GLOBAL VOICES083Below: WWF Climaterescue team come to theaid of an ill planet Earthas part of a WWFawareness stunt insideCOP15. The doctorsarrive to examine the ill,deflated planet andprescribe injections of,"Ambition", "Finance",and "Political Will"with an added transfusionof "Technology"... but itis not enough.The planethas to then be shockedback into recovery andwrapped in legallybinding deals to help itrecover. COP 15, Copenhagen, Denmark.Indian economy and help it on its path to a low carboneconomy. Rolling out climate finance would also helpadaptation: small island states and vulnerablecountries could undertake adaptation measurescombined with low-carbon development while beingable to advance their economic development.ADAPTATION, TECHNOLOGY ANDFORESTSGovernments can also agree on three other policy areas- adaptation, technology, and forests. High on the listis a UNFCCC adaptation framework to help coordinatethe efforts of countries in making their economiesmore climate change resilient. An internationalmechanism for insurance needs to be part of such aframework. There is broad agreement on the need forstrengthening international technology cooperation;emerging economies such as South Africa, Mexico,India and China see agreement on this point as crucialfor the overall negotiations. There is no reason whygovernments in Cancún should not make progress inthis field. A strong negotiation text on REDD (ReducingEmissions from Deforestation and Forest Degradation)was proposed at Copenhagen and needs to beapproved at Cancun without further dilution; insteadgovernments should set a global goal for REDD ofsecuring net-zero emissions from deforestation anddegradation by 2020. The REDD+ partnership hasshown some initiative by establishing mechanisms tocoordinate the US$4.5 billion that have already beenpledged to stem tropical forest loss. This now needs tobe brought into the UNFCCC framework to give theestablishment of a REDD+ framework momentum.THE ROAD FROM CANCUN TO SOUTHAFRICAWhile a final climate agreement can earliest beexpected in December 2011, Cancun is a criticalmilestone. Parties need to make substantial progresson all key issues. Potential stumbling blocks such asthe intense discussions about openness and credibility("measurement, reporting and verification") and theconcrete targets for emission reductions need to beovercome. A zero carbon energy future is the world's inevitabledestination. If governments want to lead the way thenCOP17 in South Africa, a year on from now, needs tobe about wrapping up the legally-binding globalagreement. Such a deal would be pivotal in leading theworld towards a clean and sustainable economy.Cancún is the litmus test: we will see if governmentsare willing to protect their citizens throughinternational co-operation. nABOUT THE AUTHORGordon Sheperd joined WWF in 1986 as Director ofInformation and Education and has led WWF's workon International Environmental Treaties and globalpolicy since 1990. ABOUT WWF WWF is one of the world's largest and mostexperienced independent conservation organisations,with over five million supporters and a global Networkactive in more than 100 countries. WWF's mission isto stop the degradation of the planet's naturalenvironment and to build a future in which humanslive in harmony with nature, by: conserving the world'sbiological diversity, ensuring that the use of renewablenatural resources is sustainable, and promoting thereduction of pollution and wasteful consumption.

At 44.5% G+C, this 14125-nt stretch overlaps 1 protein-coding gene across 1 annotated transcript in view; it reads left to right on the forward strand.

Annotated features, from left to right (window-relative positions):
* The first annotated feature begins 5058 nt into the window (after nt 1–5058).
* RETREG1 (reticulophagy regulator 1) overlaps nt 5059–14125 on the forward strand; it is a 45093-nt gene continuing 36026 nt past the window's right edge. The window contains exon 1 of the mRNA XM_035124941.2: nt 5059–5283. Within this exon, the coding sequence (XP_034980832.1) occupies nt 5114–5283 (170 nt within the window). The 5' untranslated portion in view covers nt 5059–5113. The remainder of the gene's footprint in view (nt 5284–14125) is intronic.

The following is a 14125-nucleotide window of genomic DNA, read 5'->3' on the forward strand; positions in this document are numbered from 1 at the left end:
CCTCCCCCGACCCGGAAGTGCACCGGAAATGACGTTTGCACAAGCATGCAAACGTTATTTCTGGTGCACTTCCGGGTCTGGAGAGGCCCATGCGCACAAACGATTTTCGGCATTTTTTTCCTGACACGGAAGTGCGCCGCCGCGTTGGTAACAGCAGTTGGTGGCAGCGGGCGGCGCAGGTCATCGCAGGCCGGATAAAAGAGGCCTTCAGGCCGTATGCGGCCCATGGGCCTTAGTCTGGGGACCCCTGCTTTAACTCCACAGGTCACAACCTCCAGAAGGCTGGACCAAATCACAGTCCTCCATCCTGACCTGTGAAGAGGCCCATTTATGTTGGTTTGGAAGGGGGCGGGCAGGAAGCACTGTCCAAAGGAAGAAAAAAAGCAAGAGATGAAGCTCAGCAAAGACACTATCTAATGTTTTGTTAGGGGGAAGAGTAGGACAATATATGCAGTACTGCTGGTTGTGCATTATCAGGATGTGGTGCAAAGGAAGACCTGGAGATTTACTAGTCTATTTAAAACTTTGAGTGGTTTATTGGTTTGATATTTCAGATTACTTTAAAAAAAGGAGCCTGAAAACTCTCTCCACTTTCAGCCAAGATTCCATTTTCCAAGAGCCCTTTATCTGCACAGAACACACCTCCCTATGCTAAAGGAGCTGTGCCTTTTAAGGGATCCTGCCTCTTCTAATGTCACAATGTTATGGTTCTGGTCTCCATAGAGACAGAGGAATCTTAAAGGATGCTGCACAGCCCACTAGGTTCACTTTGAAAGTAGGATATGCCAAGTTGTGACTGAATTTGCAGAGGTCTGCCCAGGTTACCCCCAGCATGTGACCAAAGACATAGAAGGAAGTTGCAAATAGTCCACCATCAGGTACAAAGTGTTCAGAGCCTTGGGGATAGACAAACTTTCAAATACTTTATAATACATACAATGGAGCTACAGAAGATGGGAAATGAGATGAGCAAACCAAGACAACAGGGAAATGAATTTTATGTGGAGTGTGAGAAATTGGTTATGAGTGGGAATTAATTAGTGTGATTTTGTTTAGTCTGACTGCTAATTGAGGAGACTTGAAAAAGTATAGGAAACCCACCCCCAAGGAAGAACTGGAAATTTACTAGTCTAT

limate change is rightly recognised as avery real and urgent global issue. Itsconsequences are already beingexperienced every day and are likely to getworse. At the Met Office we have been studying climatechange for over thirty years. As one of the world-leadersin climate change science, we provide expert evidenceon past and future climate change to governments,businesses and the public on almost a daily basis. THE FACTSOver the time that the Met Office has been studyingclimate change, research has progressed at anincredible rate; the key facts of climate change are wellknown by all:. Human activities, especially burning coal, oil andgas, have led to an increase in greenhouse gases inthe atmosphere. These enhance the naturalgreenhouse effect and cause the Earth to warm.. The main greenhouse gas responsible for recent climate change is carbon dioxide (CO2). Atthe same time that our emissions have been growing,the ability of the natural world to take up CO2 has been declining through actions such asdeforestation. . As a result, over the past century there has been arapid rise in CO2 levels to values not experienced bythe Earth for at least 800,000 years, and with that,an underlying increase in average temperatureswhich is continuing. Globally, the ten hottest years onrecord have all been since 1997.The overwhelming majority of climate scientists allagree on the fundamentals of climate change -thatclimate change is happening and increasedgreenhouse gases from human activities are causing it.Despite this overwhelming consensus, the last 12months have been some of the most challenging forthe climate change science community. From stolenemails, the perceived lack of a deal at Copenhagen, to the uncovering of errors in the IPCC reports, these events have all taken their toll on the credibilityof our science. However, despite the furore created by these events,the body of scientific evidence showing how ourclimate is changing continues to grow. THE EVIDENCEUnmistakable evidence of our warming world wasrevealed in the most recent "State of the Climate"report, issued by US National Oceanic andAtmospheric Administration (NOAA). The report,drawing on data from key climate indicators compiledby the Met Office Hadley Centre, showed how land and ocean temperatures and ocean heat content are all increasing.The evidence, however, is not only seen in globaltemperatures. Further Met Office research hasrevealed shifts in rainfall patterns, changes inhumidity, reductions in the extent of sea ice, snowcover and glaciers, as well as changes in the salinity ofthe oceans. All these trends follow the pattern of expected climate change and bear the fingerprint of human influence. This compelling evidence draws us tothe conclusion that our climate isunequivocally changing, and man-made greenhouseAN UNCERTAIN FUTURE?084GLOBAL VOICESCPROFESSOR JULIA SLINGO OBE, CHIEF SCIENTIST, MET OFFICE